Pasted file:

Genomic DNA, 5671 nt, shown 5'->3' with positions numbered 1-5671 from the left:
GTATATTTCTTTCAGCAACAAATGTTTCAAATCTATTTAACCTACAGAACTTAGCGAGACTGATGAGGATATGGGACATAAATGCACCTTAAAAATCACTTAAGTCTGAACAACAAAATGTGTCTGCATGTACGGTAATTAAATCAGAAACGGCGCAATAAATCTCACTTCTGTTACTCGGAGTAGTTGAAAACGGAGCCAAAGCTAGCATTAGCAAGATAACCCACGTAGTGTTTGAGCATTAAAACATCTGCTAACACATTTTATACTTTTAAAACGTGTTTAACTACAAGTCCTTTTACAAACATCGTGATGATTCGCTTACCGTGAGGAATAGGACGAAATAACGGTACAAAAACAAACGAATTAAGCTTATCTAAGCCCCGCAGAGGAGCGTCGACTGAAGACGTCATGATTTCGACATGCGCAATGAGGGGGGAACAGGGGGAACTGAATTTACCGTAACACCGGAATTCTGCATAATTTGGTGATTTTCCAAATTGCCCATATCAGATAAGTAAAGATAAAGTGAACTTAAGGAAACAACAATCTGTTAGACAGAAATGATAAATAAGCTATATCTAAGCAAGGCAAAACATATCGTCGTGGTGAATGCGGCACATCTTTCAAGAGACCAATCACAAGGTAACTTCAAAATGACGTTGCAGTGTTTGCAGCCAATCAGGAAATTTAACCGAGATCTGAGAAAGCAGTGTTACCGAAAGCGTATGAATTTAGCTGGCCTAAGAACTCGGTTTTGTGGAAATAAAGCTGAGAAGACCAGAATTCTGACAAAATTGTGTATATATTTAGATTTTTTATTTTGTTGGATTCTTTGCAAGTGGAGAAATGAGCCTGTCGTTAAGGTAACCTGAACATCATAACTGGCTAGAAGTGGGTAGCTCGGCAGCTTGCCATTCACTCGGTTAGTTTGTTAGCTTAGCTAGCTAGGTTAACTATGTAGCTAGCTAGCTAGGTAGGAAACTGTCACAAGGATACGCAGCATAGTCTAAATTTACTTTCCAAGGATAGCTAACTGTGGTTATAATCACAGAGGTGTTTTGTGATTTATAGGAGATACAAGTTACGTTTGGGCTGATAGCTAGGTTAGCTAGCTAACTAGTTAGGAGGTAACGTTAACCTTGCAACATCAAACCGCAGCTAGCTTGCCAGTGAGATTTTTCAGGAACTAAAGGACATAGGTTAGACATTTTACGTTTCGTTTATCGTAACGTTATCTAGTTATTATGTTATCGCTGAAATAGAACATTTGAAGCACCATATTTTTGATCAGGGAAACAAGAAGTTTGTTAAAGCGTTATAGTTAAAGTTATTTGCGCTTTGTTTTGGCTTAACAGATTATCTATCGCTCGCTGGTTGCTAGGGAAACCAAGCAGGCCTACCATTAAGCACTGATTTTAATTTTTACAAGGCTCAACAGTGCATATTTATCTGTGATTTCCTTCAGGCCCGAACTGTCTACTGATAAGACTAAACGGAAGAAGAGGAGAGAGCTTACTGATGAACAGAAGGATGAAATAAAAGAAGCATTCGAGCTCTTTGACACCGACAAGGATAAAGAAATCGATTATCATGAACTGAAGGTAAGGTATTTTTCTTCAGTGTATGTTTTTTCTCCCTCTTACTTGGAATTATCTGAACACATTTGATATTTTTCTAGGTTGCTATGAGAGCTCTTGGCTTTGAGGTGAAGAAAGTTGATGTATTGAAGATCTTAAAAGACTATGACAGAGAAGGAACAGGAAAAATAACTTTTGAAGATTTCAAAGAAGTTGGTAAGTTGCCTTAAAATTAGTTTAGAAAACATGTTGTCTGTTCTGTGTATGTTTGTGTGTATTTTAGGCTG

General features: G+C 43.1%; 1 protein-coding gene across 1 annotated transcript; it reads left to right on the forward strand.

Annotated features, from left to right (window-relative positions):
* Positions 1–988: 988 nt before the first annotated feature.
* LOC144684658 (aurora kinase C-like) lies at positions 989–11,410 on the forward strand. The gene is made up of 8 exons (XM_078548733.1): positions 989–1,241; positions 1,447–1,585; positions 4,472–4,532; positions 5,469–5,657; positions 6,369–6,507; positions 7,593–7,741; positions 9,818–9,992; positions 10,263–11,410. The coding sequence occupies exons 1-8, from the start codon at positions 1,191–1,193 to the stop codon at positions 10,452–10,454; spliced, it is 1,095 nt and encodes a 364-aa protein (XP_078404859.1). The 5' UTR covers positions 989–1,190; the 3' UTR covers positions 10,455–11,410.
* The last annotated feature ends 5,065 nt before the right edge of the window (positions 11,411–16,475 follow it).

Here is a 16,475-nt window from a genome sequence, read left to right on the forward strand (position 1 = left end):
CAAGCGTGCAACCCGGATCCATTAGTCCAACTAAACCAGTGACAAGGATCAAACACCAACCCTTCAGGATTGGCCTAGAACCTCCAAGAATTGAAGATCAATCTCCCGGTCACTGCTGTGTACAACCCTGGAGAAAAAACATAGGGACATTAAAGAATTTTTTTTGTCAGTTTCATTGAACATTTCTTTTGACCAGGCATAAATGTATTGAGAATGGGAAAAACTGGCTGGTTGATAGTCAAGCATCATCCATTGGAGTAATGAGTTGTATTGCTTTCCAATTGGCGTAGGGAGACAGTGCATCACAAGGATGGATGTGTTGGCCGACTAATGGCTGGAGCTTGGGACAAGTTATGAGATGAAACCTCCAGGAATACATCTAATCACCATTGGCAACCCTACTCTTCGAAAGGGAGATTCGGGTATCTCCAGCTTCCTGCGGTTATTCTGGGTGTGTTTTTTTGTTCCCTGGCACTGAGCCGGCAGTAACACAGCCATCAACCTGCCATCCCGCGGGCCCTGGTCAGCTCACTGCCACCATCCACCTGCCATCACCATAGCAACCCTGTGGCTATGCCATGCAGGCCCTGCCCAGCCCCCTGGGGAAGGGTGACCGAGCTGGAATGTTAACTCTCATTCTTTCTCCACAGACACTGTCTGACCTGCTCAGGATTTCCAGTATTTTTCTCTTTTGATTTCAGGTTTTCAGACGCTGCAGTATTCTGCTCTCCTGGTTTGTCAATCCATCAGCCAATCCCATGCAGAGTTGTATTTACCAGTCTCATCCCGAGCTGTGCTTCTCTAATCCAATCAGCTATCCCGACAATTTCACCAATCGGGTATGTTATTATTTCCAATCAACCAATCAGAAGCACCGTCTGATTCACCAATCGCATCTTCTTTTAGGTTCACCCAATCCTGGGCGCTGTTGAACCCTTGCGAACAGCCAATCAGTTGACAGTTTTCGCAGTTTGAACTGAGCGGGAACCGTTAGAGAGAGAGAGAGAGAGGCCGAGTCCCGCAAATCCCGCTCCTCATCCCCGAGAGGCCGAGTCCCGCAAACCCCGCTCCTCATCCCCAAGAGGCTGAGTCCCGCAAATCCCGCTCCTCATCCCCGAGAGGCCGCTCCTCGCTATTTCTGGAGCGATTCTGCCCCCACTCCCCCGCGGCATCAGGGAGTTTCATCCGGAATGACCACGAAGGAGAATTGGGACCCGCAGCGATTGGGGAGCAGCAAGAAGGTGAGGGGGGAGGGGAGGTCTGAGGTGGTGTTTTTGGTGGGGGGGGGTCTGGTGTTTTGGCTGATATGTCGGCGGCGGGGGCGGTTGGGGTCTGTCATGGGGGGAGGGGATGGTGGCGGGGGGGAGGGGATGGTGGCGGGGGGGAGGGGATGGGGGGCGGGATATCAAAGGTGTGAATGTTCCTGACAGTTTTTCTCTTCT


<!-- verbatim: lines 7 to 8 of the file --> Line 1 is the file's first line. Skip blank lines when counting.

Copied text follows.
* The last annotated feature ends 5,065 nt before the right edge of the window (positions 11,411–16,475 follow it).

Here is a 16,475-nt window from a genome sequence, read left to right on the forward strand (position 1 = left end):